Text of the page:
The patient had been admitted for 40 days and received physical rehabilitation. With gradual neurologic improvement, she could ambulate using a wheelchair when discharged. After discharge, she maintained rehabilitation therapy for 6 months. The patient could walk without orthotics; however, she felt fatigue after a long distance walk.


GBS is an acute flaccid paralysis syndrome characterized by ascending weakness and sensory loss, usually provoked by antecedent infection, vaccination, and/or surgery [2]. About two-thirds of patients have symptoms of an infection in the 6 weeks prior to the onset of GBS [2]. In most studies, the predominant preceding infection originated in the upper respiratory tract or gastrointestinal tract [2,3]. Although the pathogen of infection is not often identified, the most frequently reported agents are Campylobacter jejuni, Epstein Barr virus, cytomegalovirus, and Mycoplasma pneumoniae [2,3]. Among these, C. jejuni is the most common cause of infection, reported in 30% to 40% of cases [3,4].
Molecular mimicry seems to be related to GBS development after infection, through the synthesis of autoantibodies against gangliosides of nerves [4]. Autoimmune reactions are found only in a small proportion of all exposed individuals, depending on host factors [4]. Host factors, including genetic polymorphisms, might influence the severity of GBS; however, neither human leukocyte antigen class II alleles nor single nucleotide polymorphisms have shown a consistent association with GBS [5,6].
Paralysis in GBS reaches its nadir within 4 weeks, usually within 2 weeks [2,4]. Then, patients experience a plateau phase, which varies from days to several weeks or even months [4]. The clinical outcome is usually favorable with a spontaneous and complete recovery, although 10% to 20% of patients show residual motor deficits [2]. Even 3 to 5 years after onset of GBS, about one-third of patients have to change their lifestyle due to residual disabilities [7].
Patients with GBS require multidisciplinary treatment to prevent lethal complications. Careful monitoring and control of vital signs are essential, and infections have to be prevented. Immunotherapy, including plasmapheresis and IVIg, is the mainstay of treatment for GBS. Van der Meche and Schmitz [8] showed that treatment with IVIg was at least as effective as plasmapheresis in acute GBS. Currently, the American Academy of Neurology practice guidelines recommend that either plasmapheresis or IVIg be applied for the treatment of immobile patients with GBS [9].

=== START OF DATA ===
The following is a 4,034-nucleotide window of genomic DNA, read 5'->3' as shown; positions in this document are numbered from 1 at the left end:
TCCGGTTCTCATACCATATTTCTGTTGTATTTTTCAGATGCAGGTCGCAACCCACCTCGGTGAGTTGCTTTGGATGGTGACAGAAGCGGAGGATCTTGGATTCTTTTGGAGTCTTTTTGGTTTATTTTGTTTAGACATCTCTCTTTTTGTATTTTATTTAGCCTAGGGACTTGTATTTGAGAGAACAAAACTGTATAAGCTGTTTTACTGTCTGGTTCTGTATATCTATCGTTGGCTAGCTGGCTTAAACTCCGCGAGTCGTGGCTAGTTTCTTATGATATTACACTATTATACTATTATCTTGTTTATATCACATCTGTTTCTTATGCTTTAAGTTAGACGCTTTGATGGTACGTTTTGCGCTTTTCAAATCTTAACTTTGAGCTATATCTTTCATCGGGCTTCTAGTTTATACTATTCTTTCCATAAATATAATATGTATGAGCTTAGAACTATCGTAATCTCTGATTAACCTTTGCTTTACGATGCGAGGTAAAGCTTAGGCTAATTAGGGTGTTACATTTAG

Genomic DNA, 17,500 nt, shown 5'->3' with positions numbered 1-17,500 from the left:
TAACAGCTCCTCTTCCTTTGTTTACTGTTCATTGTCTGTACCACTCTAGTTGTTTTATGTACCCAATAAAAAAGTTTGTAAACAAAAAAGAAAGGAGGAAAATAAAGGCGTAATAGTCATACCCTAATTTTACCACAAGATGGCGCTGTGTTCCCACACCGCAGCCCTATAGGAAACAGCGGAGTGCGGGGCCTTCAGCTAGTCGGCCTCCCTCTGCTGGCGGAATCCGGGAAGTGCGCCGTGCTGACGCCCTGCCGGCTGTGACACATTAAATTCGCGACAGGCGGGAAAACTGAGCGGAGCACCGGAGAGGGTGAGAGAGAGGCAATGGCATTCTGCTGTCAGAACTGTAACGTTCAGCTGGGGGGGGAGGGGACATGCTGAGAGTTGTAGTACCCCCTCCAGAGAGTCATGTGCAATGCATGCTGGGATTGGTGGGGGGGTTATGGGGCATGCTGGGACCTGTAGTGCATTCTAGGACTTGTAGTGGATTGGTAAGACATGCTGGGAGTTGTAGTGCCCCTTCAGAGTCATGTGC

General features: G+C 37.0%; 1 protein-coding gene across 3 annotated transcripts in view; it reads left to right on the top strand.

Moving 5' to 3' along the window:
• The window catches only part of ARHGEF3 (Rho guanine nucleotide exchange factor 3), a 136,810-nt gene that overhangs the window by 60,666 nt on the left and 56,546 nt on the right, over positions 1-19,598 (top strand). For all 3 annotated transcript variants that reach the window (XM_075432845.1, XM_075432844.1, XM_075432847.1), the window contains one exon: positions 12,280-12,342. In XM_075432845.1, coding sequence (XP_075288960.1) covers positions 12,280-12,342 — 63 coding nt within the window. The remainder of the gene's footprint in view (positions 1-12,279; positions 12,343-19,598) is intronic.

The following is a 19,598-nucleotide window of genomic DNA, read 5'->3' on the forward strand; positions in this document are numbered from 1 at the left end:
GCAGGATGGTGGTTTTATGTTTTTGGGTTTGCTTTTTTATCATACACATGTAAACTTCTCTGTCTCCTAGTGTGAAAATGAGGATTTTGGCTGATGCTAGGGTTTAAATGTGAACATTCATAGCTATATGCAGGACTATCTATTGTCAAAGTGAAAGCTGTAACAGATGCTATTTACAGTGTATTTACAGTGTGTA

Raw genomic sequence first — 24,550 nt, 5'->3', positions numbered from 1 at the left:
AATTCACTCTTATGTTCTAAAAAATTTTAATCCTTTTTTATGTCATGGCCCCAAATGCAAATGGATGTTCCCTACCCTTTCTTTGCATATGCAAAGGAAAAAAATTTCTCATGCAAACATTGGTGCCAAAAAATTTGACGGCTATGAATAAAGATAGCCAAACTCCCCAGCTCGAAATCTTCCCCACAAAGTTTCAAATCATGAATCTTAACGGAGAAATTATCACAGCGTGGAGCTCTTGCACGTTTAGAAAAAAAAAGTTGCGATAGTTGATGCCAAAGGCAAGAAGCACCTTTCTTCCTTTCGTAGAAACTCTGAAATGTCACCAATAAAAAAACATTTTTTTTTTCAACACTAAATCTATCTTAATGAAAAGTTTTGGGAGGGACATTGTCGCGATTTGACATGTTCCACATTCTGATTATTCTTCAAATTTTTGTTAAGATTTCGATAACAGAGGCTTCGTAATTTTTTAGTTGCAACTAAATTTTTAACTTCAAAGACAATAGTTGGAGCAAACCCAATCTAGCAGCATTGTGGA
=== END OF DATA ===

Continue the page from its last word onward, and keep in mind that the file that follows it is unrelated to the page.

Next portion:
Our patient had symptoms of gastroenteritis before hospitalization and developed respiratory symptoms after admission. Two infectious events, which are considered precipitating factors for GBS, occurred within 3 weeks before the onset of weakness, and no pathogen was indentified. We presume that methimazole-associated agranulocytosis induced an opportunistic infection, which may have evoked GBS. The patient showed maximum weakness during the first 2 weeks, and neurologic signs improved after 4 weeks. Even after her recovery for over a year, she still felt fatigue with daily activities.
Our patient's history included serial presentation with Graves disease and GBS. To our knowledge, there is no other case report of postinfectious GBS in a patient with Graves disease. Further investigation into similar cases could reveal the relationship of these autoimmune diseases.

Conflict of interest

No potential conflict of interest relevant to this article is reported.


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Figure 1
Relation between infections and clinical course of Guillain-Barre syndrome (GBS). WBC, white blood cell.
Figure 2
Changes in thyroid function during the clinical course. aReference range for free T4 is 0.89 to 1.8 ng/dL.